Andrey Shukurov1 Pavel Pleskunov1 Daniil Nikitin1 Artem Shelemin1 Jan Hanus1 Ivan Khalakhan2 Hynek Biederman1

1, Charles University, MFF KMF, Prague, , Czechia
2, Charles University, Prague, , Czechia

Polymer nanoparticles (NPs) can offer numerous advantages in the field of photonics, water purification, nanomedicine and many others. Performance of polymer NPs strongly depends on their size, shape, architecture, physical and chemical properties; these should be tailor-made to meet the requirements of specific applications. In certain cases, such as drug delivery and imaging technology, polymer NPs need to be functionalized with chemical groups to achieve coupling of drugs or contrast agents to the NP surface. Carboxyl groups are known to be of particular importance in biomedicine since they may participate in covalent coupling with the terminal primary amines of peptides or proteins via a dehydration reaction.
In this work, we utilized a gas aggregation cluster source (GAS) for the synthesis of COOH-functionalized NPs by plasma polymerization of acrylic acid. Vapors of acrylic acid mixed with argon were supplied into the GAS and an rf discharge was ignited both in a continuous wave and in a pulsed mode to trigger the formation of the plasma polymer NPs. Depending on the effective power delivered to the discharge, spherical NPs were obtained with the size ranging from 15 nm to 100 nm, higher power resulting in higher fluxes of smaller NPs. In the CW mode, 10% retention of the COOH groups was detected by XPS which was constant regardless the discharge power applied. By contrast, the pulsed mode allowed tuning of the carboxyl concentration from 1 to 16% by decreasing the power at constant duty cycle. Duty cycle itself was found to be a powerful parameter to control the size, the flux and the chemical composition of the NPs at constant effective power. The plasma polymerization mechanism was found to be contributed by the radical recombination as well as by reactions of intact acrylic acid molecules with unquenched radicals.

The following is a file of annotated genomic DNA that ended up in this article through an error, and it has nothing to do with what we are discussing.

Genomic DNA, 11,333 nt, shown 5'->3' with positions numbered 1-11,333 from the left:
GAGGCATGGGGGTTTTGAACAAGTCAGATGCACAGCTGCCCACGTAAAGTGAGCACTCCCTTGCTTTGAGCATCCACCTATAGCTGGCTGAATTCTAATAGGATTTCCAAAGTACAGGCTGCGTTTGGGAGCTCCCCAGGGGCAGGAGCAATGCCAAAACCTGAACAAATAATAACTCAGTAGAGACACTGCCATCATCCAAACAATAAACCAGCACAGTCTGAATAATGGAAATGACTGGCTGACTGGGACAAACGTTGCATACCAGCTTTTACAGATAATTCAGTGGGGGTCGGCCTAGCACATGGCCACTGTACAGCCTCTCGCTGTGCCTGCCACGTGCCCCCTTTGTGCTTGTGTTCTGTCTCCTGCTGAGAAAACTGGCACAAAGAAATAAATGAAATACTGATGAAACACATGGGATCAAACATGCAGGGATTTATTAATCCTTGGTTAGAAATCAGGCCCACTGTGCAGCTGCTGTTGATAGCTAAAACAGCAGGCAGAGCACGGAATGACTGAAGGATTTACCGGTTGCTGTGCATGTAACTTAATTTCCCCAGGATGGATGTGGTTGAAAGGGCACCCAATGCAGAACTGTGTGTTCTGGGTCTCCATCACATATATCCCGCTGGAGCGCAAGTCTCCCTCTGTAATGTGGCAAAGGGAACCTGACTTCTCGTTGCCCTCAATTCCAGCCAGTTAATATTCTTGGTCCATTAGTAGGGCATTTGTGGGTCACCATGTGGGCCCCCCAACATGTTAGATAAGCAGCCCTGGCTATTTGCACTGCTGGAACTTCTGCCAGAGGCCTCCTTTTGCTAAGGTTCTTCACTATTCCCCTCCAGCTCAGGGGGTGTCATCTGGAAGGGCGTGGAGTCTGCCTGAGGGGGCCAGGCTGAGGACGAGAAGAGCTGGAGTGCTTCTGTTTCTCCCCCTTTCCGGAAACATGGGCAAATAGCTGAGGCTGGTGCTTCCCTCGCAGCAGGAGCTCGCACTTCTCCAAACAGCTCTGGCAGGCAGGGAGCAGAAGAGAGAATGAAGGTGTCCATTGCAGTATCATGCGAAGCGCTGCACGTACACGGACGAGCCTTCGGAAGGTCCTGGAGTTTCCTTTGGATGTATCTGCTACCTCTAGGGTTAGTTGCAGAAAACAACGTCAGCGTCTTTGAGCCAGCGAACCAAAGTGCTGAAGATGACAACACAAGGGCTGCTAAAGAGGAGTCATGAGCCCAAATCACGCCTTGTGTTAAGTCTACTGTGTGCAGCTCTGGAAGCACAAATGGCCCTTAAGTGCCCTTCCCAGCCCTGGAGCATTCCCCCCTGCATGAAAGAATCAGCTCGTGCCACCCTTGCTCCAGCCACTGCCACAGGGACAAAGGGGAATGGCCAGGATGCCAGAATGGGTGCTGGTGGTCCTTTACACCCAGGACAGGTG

This work was supported by the grant GACR 17-12994S from the Grant Agency of the Czech Republic.